What if someone told you they had a pill that would reduce stress, improve mood, increase energy, make you more creative, increase patience, and extend your life? Would you take it?
The effects listed are the tip of the iceberg of the benefits of meditation for older adults. Let’s take a closer look at how this simple tool may help increase your lifespan and bring more joy to your days in the process.
What Does The Research Say?
According to the National Center for Complementary and Integrative Health, there is evidence that meditation can help with several issues:
- Stress, Anxiety, Depression
- High Blood Pressure
- Insomnia/Poor Sleep Quality
- Substance Use Disorder
- Post-Traumatic Stress Disorder
- Weight Control/Eating Behavior
- Attention Deficit/Hyperactivity Disorder1
Though some of the studies were small and more research is needed, all of the studies showed promising results for practicing meditation. Impressively, meditation has often demonstrated outcomes on par with more traditional therapies and with virtually zero side effects.
In addition, a comprehensive review of age-specific research has shown evidence “that a variety of meditation techniques may be able to offset age-related cognitive decline and perhaps even increase cognitive capabilities in older adults.”2
How To Begin A Meditation Practice
Perhaps you’re thinking, This all sounds nice, but where do I begin? Or maybe (like us) you’re skeptical because you don’t believe you can sit still for an extended period of time.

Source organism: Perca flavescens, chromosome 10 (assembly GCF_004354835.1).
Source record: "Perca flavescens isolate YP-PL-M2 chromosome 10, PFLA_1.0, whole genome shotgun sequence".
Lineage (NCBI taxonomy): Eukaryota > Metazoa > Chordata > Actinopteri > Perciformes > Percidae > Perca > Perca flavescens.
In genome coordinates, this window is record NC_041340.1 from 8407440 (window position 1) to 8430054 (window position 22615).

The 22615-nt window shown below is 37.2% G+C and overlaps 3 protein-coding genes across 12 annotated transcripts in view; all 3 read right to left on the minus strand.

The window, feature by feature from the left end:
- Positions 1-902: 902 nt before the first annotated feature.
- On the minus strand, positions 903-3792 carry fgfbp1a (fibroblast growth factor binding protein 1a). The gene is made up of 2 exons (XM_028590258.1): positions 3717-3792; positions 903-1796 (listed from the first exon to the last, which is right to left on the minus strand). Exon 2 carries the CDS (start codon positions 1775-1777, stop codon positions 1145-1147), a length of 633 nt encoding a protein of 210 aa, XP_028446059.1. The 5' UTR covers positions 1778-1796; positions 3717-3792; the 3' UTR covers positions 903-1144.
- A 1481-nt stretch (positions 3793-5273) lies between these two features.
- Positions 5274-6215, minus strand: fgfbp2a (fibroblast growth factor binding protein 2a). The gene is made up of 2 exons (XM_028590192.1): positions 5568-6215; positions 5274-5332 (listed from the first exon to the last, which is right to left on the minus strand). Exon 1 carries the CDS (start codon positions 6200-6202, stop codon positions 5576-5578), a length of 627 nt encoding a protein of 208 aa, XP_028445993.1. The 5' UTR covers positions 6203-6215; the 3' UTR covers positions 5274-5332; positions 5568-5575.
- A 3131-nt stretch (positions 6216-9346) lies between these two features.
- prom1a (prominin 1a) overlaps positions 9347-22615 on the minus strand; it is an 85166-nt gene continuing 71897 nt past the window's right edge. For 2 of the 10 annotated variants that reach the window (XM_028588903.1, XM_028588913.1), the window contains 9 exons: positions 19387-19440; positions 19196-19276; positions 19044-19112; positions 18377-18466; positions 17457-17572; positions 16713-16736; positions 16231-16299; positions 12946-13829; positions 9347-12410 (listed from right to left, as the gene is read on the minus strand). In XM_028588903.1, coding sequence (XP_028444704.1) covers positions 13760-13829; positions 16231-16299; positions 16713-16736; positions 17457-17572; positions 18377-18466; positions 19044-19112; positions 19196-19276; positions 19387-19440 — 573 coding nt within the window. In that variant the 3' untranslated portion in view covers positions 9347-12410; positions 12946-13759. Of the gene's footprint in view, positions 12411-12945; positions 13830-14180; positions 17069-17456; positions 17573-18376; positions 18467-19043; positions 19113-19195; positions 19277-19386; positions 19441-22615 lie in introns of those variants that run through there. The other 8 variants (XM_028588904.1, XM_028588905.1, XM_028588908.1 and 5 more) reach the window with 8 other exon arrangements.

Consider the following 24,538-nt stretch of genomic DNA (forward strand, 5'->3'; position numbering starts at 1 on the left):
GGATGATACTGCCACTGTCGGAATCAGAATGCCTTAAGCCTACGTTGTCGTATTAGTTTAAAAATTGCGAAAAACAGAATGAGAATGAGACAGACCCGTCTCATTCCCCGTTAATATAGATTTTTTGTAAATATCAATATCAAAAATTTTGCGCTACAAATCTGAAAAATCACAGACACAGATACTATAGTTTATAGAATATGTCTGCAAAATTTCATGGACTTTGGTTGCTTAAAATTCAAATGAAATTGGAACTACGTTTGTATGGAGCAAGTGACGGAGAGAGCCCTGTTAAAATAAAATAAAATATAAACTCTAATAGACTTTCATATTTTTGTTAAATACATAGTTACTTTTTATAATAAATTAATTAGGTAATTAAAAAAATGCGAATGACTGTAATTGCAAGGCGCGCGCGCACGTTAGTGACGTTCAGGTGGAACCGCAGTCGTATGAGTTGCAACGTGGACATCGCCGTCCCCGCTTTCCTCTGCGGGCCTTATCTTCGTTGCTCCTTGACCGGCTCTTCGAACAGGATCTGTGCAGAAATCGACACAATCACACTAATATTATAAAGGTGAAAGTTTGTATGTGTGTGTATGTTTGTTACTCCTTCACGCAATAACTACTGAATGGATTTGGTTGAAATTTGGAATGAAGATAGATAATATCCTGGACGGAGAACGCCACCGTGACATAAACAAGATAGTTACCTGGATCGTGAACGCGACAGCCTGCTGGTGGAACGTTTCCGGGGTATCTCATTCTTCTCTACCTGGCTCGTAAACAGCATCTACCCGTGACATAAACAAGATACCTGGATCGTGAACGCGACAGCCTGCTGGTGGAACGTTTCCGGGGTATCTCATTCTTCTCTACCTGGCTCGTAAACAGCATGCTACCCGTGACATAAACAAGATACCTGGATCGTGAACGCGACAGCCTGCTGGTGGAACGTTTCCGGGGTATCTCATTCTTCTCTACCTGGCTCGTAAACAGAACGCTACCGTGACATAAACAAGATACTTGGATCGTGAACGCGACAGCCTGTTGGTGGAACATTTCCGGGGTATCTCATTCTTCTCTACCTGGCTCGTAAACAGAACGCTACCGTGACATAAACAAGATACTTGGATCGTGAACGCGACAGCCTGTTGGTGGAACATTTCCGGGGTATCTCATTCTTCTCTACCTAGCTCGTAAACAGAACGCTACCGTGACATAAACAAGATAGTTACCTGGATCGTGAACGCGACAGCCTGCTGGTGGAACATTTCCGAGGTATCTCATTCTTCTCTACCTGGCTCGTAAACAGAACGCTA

Don’t worry, there are a plethora of ways to practice meditation, and with a little effort, you’re bound to find something that works for you. Here are some tips to get started.
- Make A Commitment: to give anything new a chance to succeed requires being fully on board. Without a solid commitment, you won’t reap all the great rewards. So, begin by committing to your well-being. For extra points, get someone to hold you accountable.
- Start Simple: you can turn anything into a meditation by incorporating mindfulness. By paying close attention to what you’re feeling, how you’re breathing, and what you’d like to accomplish (e.g., feeling peaceful, joyful, energized, etc.), regular activities like washing the dishes can become meditative. For some additional inspiration, you can head here.
- Bring On The Gratitude: an attitude of gratitude makes being in the present moment all the more enjoyable. Fostering this mindset will benefit whatever practice you engage in while simultaneously making you happier and healthier.4
- Be Patient: they say good things come to those who wait. In the case of meditation, this is undeniably true. It may take a little getting used to, but once you’ve made it a habit, you’ll begin noticing how great it makes you feel. Pretty soon, you’ll wonder how you lived so long without it.
1: Meditation and Mindfulness: What You Need To Know. (n.d.). National Center for Complementary and Integrative Health. Retrieved July 22, 2022, from https://www.nccih.nih.gov/health/meditation-and-mindfulness-what-you-need-to-know
2: The potential effects of meditation on age-related cognitive decline: a systematic review. (n.d.). NCBI. Retrieved July 23, 2022, from https://www.ncbi.nlm.nih.gov/pmc/articles/PMC4024457/
3: Hanh, T. N. (n.d.). The Art of Mindful Living. Plum Village. Retrieved July 23, 2022, from https://plumvillage.org/mindfulness/mindfulness-practice/
4: Giving thanks can make you happier. (n.d.). Harvard Health. Retrieved July 23, 2022, from https://www.health.harvard.edu/healthbeat/giving-thanks-can-make-you-happier
Published: July 25, 2022